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Dunnottar Castle Scotland May 19th

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Published on May 19, 2012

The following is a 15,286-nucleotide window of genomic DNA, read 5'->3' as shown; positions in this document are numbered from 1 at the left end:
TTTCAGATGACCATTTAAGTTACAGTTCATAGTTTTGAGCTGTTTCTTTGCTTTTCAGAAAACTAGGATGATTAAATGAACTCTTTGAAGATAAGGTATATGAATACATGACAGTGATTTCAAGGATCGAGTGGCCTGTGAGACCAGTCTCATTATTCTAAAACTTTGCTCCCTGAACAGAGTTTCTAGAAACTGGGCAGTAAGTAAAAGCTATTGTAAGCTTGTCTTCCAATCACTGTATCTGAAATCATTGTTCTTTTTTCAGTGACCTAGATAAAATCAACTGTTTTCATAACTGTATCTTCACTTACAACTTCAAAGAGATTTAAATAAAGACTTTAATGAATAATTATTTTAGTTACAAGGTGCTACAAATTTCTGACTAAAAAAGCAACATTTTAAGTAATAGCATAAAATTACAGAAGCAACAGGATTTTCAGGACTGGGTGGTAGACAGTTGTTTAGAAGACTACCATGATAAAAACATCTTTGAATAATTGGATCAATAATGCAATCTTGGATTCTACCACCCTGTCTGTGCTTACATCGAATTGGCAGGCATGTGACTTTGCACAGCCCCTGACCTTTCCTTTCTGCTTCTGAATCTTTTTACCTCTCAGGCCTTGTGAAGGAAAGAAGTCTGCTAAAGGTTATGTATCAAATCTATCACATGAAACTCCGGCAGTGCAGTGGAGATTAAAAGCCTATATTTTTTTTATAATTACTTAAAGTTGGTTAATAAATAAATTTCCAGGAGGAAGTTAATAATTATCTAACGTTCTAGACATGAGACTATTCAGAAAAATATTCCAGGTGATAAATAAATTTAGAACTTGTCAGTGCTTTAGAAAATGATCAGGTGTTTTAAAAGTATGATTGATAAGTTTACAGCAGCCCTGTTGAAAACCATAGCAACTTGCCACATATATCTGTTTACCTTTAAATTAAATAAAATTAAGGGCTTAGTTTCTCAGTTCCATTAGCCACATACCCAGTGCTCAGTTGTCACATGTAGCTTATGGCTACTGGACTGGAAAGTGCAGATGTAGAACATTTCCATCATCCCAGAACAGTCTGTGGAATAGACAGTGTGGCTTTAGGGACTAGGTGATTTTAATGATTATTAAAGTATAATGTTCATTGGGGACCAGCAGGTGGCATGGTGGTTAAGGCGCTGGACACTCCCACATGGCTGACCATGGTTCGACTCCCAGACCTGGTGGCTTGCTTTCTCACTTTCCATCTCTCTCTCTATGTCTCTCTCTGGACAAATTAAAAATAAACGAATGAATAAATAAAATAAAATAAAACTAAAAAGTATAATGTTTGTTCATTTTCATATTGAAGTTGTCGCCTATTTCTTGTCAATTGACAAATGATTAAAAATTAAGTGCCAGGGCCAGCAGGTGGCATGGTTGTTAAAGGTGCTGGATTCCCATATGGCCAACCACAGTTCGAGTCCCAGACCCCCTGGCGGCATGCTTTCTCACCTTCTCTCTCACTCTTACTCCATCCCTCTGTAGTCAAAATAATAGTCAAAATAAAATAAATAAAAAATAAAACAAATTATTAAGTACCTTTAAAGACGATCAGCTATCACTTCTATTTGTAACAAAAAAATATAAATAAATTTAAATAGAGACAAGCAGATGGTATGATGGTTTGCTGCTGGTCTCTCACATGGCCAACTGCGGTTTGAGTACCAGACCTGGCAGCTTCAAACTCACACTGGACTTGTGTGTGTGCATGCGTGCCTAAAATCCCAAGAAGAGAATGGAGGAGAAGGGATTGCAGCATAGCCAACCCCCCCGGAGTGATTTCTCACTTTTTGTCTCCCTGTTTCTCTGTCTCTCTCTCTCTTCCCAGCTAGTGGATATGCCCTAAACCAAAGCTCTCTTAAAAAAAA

Tour Scotland video of Dunnottar Castle. A windy day at the ruined medieval fortress located upon a rocky headland on the north-east coast of Scotland, about two miles south of Stonehaven. The surviving buildings are largely of the 15th to 16th centuries, but the site is believed to have been an early fortress of the Dark Ages. Dunnottar played a strategic role in the history of Scotland from the Middle Ages through to the Enlightenment, because of the location: it overlooked the shipping lanes to northern Scotland; and is situated on a narrow coastal terrace that controlled land access to the coastal south via Portlethen Moss to Aberdeen during the medieval period. Both the Jacobites and Hanoverians used Dunnottar Fortress. In 1689 during Viscount Dundee's campaign, fourteen suspected Jacobites from Aberdeen were held in the fortress for approximately a year, including George Liddel, professor of mathematics. In 1715 the Dunnotar cannons were utilized by the Jacobites; following this uprising all the possessions of the Earl Mariscal were forfeit, and the fortress was dismantled three years later. The castle of Dunottar, was sold by Sir Patrick Keith-Murray, Bart., in July 1873, to Major Innes, of Cowie and Raemoir. After the seizure of Dunnottar from the Earl Marischals, the castle was neglected until it was purchased by the Cowdray family in 1925. The 1st Viscountess Cowdray embarked on a programme of repair. Since that time the Castle has remained in the Cowdray, Pearson, family, and has been open to visitors. Dunnottar Castle was the runaway winner in VisitScotland's " 8th Wonder of the World " competition.

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